* Kraft Foods (NYSE: KFT) over 138 million. We had 148 million last time but that could have been a carrying difference we didn’t catch.
* Lowes Companies (NYSE: LOW) 6.5 million shares, same as last quarter.
* M&T Bank Corp. (NYSE: MTB) 6.71 million shares, same as last quarter.
* Moody’s (NYSE: MCO) about 48 million shares, same as before but may actually be larger since the 12/31 reporting.
* Nalco Holding (NYSE: NLC) 8.730 million shares; NEW HOLDING from last quarter.
* Nike Inc. (NYSE: NKE) 7.641 million shares, same as last quarter.
* Norfolk Southern (NYSE: NSC) 1.933 million shares, still same.
* NRG Energy (NYSE: NRG) 7.2 million, up from 5 million last quarter.
* Procter & Gamble (NYSE: PG) 96.3 million, down from more than 105.8 million last quarter. * Sanofi Aventis (NYSE: SNY) more than 3.9 million shares, same as before.
* Sun Trust Bank (NYSE: STI) more than 3.2 million shares, same as before.
* Torchmark Corp. (NYSE: TMK) looks roughly the same at 2.82 million.
* US Bancorp (NYSE: USB) about 67.6 million shares, down from over 72.9 million last quarter.
* USG Corp. (NYSE: USG) 17.072 million shares, looks same as last quarter.
* Union Pacific Corp. (NYSE: UNP) 8.9 million shares, same as before.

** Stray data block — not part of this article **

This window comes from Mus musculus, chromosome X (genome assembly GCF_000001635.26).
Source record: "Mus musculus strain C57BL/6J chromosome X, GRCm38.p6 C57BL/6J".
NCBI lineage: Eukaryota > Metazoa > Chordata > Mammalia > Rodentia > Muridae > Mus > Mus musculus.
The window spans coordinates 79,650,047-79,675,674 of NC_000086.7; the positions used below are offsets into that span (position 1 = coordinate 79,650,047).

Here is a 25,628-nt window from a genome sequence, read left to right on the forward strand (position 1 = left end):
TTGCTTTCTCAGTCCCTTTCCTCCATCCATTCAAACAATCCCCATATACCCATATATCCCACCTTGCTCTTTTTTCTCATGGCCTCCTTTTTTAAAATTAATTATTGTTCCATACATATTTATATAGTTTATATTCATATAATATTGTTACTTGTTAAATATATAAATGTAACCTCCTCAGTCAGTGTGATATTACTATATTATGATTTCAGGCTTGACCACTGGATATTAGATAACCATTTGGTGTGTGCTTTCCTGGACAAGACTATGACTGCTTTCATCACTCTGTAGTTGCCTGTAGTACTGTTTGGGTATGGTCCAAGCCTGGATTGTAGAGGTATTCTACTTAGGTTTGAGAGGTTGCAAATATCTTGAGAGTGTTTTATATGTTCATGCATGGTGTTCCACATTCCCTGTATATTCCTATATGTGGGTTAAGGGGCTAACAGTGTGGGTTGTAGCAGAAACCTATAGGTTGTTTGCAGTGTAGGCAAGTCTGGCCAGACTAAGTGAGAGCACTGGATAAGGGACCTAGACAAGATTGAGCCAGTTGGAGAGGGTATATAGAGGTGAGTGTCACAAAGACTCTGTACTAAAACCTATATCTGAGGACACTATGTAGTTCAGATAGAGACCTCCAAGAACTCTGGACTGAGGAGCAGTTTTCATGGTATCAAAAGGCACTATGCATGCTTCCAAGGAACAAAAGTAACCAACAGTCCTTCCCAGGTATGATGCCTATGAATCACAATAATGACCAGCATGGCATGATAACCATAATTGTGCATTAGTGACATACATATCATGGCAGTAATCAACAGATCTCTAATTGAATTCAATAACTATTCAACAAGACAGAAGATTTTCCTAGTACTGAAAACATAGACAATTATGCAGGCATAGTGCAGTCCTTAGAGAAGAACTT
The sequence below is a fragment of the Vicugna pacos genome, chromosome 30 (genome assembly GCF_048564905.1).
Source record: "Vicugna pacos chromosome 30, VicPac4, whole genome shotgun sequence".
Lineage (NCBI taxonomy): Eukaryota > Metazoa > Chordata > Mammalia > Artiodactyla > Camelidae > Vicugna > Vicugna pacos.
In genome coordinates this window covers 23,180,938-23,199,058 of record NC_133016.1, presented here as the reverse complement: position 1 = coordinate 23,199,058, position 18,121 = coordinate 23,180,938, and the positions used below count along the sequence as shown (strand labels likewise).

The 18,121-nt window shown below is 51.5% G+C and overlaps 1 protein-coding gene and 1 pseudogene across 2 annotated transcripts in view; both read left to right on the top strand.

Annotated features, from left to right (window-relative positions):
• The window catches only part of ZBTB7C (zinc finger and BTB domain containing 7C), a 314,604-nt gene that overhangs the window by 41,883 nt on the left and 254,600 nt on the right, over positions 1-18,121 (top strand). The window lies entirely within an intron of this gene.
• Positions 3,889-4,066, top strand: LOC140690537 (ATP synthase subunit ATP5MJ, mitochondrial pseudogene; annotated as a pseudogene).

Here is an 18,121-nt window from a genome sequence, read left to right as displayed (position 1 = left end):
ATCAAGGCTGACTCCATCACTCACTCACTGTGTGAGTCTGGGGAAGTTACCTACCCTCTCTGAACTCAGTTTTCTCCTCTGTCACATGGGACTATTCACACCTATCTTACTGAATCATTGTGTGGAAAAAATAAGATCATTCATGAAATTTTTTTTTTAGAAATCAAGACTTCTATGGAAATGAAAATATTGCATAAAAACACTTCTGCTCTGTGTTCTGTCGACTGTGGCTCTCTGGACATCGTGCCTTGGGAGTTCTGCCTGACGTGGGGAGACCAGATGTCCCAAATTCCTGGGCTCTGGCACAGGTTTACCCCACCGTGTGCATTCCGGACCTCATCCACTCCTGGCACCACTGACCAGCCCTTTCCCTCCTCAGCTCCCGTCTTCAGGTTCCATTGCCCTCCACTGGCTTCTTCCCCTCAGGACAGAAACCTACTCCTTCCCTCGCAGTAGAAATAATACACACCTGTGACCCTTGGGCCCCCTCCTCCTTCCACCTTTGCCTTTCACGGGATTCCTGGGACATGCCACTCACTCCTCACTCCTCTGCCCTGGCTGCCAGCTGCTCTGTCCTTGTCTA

* United Parcel Service (NYSE: UPS) 1.429 million shares, same as before.
* WABCO Holdings (NYSE: WBC) 2.7 million shares, same as before.
* Wal-Mart Stores Inc. (NYSE: WMT) over 19.9 million shares, same as before.
* Washington Post (NYSE: WPO) over 1.72 million shares, same as before.
* Wells Fargo (NYSE: WFC) roughly 290.4 million shares, looks same as before.
* Wellpoint Inc. (NYSE: WLP) 4.7773 million shares, same as before.
* Wesco Financial Corp. (NYSE: WSC) 5.7 million shares, same as before.

Thursday, February 5, 2009

WSJ NEWS ALERT: News Corp. Posts Loss on $8.4 Billion in Write-Downs


News Corp. posted a $6.42 billion loss for its fiscal second quarter, as it took a stiff charge to write down the value of its assets and as deteriorating advertising spending crimped its broadcast television and newspaper businesses.

The New York media company, which owns The Wall Street Journal, was dragged down by an $8.44 billion impairment charge to reflect the declining value of its TV licenses, acquisitions and other assets. Other media companies, including Time Warner Inc. and CBS Corp., have taken similar charges.

The dour results Thursday – coming on the heels of rocky earnings reports from Walt Disney Co. and Time Warner – underscore the accelerating pace of the ad downturn, particularly for traditional media. News Corp., which relies on ad sales for roughly one-third of its profits, saw earnings decline in all its major divisions except its cable-television networks, which continue to be a bright spot.